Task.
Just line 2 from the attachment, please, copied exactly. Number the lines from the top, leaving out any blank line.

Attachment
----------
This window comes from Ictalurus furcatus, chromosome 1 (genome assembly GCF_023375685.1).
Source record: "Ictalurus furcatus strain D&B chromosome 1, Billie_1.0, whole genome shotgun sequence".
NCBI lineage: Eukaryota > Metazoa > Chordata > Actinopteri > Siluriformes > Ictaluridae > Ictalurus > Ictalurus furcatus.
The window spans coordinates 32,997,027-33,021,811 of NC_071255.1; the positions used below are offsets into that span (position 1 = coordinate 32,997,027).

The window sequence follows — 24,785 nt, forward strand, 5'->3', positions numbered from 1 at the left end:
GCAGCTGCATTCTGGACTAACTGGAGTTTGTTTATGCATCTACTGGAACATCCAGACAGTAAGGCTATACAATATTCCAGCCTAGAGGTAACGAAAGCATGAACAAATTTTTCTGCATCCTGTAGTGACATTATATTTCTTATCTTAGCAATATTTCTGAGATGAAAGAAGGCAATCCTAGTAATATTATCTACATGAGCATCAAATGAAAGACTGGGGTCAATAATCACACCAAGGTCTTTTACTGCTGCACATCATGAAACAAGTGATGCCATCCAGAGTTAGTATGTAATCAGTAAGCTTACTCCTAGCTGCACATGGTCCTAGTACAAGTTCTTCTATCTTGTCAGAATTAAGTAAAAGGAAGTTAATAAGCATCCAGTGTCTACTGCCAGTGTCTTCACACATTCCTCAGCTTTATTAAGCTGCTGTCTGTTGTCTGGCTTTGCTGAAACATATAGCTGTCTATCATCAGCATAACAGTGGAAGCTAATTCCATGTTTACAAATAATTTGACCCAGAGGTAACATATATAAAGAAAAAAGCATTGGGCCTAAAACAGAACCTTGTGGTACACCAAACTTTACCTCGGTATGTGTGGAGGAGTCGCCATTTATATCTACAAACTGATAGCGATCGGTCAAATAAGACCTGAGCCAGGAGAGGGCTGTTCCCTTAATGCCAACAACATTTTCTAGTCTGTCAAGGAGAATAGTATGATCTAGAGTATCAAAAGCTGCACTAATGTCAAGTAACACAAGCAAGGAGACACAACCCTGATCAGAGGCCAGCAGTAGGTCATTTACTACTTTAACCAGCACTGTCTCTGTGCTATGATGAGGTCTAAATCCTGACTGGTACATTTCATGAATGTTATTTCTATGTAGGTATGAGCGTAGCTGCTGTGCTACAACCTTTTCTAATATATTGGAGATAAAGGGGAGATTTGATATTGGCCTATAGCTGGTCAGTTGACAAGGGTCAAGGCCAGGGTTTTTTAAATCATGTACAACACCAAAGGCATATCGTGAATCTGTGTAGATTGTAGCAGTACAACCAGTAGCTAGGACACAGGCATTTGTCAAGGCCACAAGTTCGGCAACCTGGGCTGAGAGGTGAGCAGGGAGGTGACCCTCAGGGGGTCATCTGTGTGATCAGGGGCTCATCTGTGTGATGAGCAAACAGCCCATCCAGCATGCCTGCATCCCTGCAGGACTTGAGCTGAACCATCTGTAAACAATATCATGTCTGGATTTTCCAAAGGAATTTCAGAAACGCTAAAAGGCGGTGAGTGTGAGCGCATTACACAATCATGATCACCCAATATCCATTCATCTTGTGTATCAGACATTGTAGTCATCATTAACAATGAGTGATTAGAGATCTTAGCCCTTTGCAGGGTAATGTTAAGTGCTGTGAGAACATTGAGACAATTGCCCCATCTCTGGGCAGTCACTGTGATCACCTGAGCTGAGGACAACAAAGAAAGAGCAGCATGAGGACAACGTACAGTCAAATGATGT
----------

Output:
Source record: "Ictalurus furcatus strain D&B chromosome 1, Billie_1.0, whole genome shotgun sequence".